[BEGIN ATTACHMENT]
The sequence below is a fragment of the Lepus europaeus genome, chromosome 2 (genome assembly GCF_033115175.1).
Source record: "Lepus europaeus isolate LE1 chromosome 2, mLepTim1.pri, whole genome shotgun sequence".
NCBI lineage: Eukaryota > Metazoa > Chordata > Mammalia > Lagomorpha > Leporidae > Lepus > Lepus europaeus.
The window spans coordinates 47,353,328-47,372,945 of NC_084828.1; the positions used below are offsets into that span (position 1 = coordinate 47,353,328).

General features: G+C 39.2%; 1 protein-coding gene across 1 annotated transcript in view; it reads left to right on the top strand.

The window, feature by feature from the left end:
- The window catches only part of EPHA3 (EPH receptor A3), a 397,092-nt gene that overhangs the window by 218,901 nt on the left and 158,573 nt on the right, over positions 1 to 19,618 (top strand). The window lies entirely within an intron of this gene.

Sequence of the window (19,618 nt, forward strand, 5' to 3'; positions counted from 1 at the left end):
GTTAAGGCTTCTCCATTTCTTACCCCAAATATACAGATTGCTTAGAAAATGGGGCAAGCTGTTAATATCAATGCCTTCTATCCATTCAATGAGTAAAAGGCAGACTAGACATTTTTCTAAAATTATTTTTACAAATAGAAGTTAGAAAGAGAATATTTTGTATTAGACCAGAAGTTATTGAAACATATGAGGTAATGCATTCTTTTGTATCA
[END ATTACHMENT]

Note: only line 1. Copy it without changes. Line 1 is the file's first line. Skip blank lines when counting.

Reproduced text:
The sequence below is a fragment of the Lepus europaeus genome, chromosome 2 (genome assembly GCF_033115175.1).